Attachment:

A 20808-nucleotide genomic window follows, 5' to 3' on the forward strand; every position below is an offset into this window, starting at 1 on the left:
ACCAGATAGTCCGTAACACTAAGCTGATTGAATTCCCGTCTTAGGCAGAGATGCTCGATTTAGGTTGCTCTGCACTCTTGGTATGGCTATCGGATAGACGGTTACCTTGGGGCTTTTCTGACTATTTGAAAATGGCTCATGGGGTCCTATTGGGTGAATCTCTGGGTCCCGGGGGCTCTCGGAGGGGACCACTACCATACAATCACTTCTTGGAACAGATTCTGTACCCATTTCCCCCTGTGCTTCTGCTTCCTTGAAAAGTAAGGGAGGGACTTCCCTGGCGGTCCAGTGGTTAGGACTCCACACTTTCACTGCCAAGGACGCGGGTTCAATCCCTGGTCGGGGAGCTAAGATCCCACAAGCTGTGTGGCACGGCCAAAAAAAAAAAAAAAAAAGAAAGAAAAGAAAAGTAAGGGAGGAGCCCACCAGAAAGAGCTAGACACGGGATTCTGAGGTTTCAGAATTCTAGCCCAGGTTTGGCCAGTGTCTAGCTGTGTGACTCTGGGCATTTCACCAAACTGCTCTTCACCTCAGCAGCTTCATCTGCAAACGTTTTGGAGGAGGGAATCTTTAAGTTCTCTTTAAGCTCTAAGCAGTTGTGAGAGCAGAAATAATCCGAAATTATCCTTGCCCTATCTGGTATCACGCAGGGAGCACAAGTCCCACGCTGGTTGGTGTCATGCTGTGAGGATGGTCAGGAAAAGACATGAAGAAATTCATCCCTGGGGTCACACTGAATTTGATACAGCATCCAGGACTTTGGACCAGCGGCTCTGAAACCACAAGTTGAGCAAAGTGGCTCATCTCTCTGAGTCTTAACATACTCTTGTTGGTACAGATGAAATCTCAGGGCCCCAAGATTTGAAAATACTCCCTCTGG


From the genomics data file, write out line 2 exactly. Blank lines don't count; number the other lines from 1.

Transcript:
ACCAGATAGTCCGTAACACTAAGCTGATTGAATTCCCGTCTTAGGCAGAGATGCTCGATTTAGGTTGCTCTGCACTCTTGGTATGGCTATCGGATAGACGGTTACCTTGGGGCTTTTCTGACTATTTGAAAATGGCTCATGGGGTCCTATTGGGTGAATCTCTGGGTCCCGGGGGCTCTCGGAGGGGACCACTACCATACAATCACTTCTTGGAACAGATTCTGTACCCATTTCCCCCTGTGCTTCTGCTTCCTTGAAAAGTAAGGGAGGGACTTCCCTGGCGGTCCAGTGGTTAGGACTCCACACTTTCACTGCCAAGGACGCGGGTTCAATCCCTGGTCGGGGAGCTAAGATCCCACAAGCTGTGTGGCACGGCCAAAAAAAAAAAAAAAAAAGAAAGAAAAGAAAAGTAAGGGAGGAGCCCACCAGAAAGAGCTAGACACGGGATTCTGAGGTTTCAGAATTCTAGCCCAGGTTTGGCCAGTGTCTAGCTGTGTGACTCTGGGCATTTCACCAAACTGCTCTTCACCTCAGCAGCTTCATCTGCAAACGTTTTGGAGGAGGGAATCTTTAAGTTCTCTTTAAGCTCTAAGCAGTTGTGAGAGCAGAAATAATCCGAAATTATCCTTGCCCTATCTGGTATCACGCAGGGAGCACAAGTCCCACGCTGGTTGGTGTCATGCTGTGAGGATGGTCAGGAAAAGACATGAAGAAATTCATCCCTGGGGTCACACTGAATTTGATACAGCATCCAGGACTTTGGACCAGCGGCTCTGAAACCACAAGTTGAGCAAAGTGGCTCATCTCTCTGAGTCTTAACATACTCTTGTTGGTACAGATGAAATCTCAGGGCCCCAAGATTTGAAAATACTCCCTCTGG